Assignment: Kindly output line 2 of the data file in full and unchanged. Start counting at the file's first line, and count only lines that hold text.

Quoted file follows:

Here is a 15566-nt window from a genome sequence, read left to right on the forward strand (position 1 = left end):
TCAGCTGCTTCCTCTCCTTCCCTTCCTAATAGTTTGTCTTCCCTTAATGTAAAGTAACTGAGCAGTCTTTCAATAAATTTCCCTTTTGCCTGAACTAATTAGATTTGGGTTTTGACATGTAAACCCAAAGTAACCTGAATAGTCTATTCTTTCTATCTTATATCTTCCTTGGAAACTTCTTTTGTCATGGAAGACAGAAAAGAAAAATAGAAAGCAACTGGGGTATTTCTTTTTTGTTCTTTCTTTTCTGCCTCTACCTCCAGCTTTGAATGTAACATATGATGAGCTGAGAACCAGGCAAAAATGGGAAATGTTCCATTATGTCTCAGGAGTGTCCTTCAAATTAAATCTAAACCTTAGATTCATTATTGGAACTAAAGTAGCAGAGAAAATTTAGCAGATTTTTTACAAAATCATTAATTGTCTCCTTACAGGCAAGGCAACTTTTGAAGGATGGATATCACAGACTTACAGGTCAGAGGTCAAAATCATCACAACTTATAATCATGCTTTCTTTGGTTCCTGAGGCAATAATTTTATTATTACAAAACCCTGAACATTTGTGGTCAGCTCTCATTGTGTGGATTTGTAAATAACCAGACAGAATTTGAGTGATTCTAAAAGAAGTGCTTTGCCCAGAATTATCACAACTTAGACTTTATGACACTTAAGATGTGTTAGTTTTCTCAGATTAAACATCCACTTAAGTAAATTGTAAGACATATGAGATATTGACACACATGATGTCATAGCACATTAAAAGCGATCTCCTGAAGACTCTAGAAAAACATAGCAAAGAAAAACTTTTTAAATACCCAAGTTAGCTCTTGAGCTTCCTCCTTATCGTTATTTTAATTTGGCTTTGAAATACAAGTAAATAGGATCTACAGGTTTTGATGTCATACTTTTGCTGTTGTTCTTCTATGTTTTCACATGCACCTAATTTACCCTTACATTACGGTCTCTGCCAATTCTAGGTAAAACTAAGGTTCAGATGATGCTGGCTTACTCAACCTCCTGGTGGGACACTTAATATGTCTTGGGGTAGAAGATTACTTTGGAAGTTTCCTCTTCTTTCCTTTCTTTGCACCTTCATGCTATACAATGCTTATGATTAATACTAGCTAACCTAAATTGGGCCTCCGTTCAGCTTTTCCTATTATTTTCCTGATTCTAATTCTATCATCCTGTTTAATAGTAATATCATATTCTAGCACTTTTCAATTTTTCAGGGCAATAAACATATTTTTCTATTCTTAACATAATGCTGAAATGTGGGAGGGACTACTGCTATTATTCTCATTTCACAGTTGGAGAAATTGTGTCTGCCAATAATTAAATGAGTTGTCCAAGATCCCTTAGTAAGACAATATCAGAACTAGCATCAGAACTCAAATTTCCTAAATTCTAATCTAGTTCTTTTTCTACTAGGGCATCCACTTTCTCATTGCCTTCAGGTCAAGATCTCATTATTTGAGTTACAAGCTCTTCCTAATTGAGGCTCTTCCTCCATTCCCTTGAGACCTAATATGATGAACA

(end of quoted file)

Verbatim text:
TCAGCTGCTTCCTCTCCTTCCCTTCCTAATAGTTTGTCTTCCCTTAATGTAAAGTAACTGAGCAGTCTTTCAATAAATTTCCCTTTTGCCTGAACTAATTAGATTTGGGTTTTGACATGTAAACCCAAAGTAACCTGAATAGTCTATTCTTTCTATCTTATATCTTCCTTGGAAACTTCTTTTGTCATGGAAGACAGAAAAGAAAAATAGAAAGCAACTGGGGTATTTCTTTTTTGTTCTTTCTTTTCTGCCTCTACCTCCAGCTTTGAATGTAACATATGATGAGCTGAGAACCAGGCAAAAATGGGAAATGTTCCATTATGTCTCAGGAGTGTCCTTCAAATTAAATCTAAACCTTAGATTCATTATTGGAACTAAAGTAGCAGAGAAAATTTAGCAGATTTTTTACAAAATCATTAATTGTCTCCTTACAGGCAAGGCAACTTTTGAAGGATGGATATCACAGACTTACAGGTCAGAGGTCAAAATCATCACAACTTATAATCATGCTTTCTTTGGTTCCTGAGGCAATAATTTTATTATTACAAAACCCTGAACATTTGTGGTCAGCTCTCATTGTGTGGATTTGTAAATAACCAGACAGAATTTGAGTGATTCTAAAAGAAGTGCTTTGCCCAGAATTATCACAACTTAGACTTTATGACACTTAAGATGTGTTAGTTTTCTCAGATTAAACATCCACTTAAGTAAATTGTAAGACATATGAGATATTGACACACATGATGTCATAGCACATTAAAAGCGATCTCCTGAAGACTCTAGAAAAACATAGCAAAGAAAAACTTTTTAAATACCCAAGTTAGCTCTTGAGCTTCCTCCTTATCGTTATTTTAATTTGGCTTTGAAATACAAGTAAATAGGATCTACAGGTTTTGATGTCATACTTTTGCTGTTGTTCTTCTATGTTTTCACATGCACCTAATTTACCCTTACATTACGGTCTCTGCCAATTCTAGGTAAAACTAAGGTTCAGATGATGCTGGCTTACTCAACCTCCTGGTGGGACACTTAATATGTCTTGGGGTAGAAGATTACTTTGGAAGTTTCCTCTTCTTTCCTTTCTTTGCACCTTCATGCTATACAATGCTTATGATTAATACTAGCTAACCTAAATTGGGCCTCCGTTCAGCTTTTCCTATTATTTTCCTGATTCTAATTCTATCATCCTGTTTAATAGTAATATCATATTCTAGCACTTTTCAATTTTTCAGGGCAATAAACATATTTTTCTATTCTTAACATAATGCTGAAATGTGGGAGGGACTACTGCTATTATTCTCATTTCACAGTTGGAGAAATTGTGTCTGCCAATAATTAAATGAGTTGTCCAAGATCCCTTAGTAAGACAATATCAGAACTAGCATCAGAACTCAAATTTCCTAAATTCTAATCTAGTTCTTTTTCTACTAGGGCATCCACTTTCTCATTGCCTTCAGGTCAAGATCTCATTATTTGAGTTACAAGCTCTTCCTAATTGAGGCTCTTCCTCCATTCCCTTGAGACCTAATATGATGAACA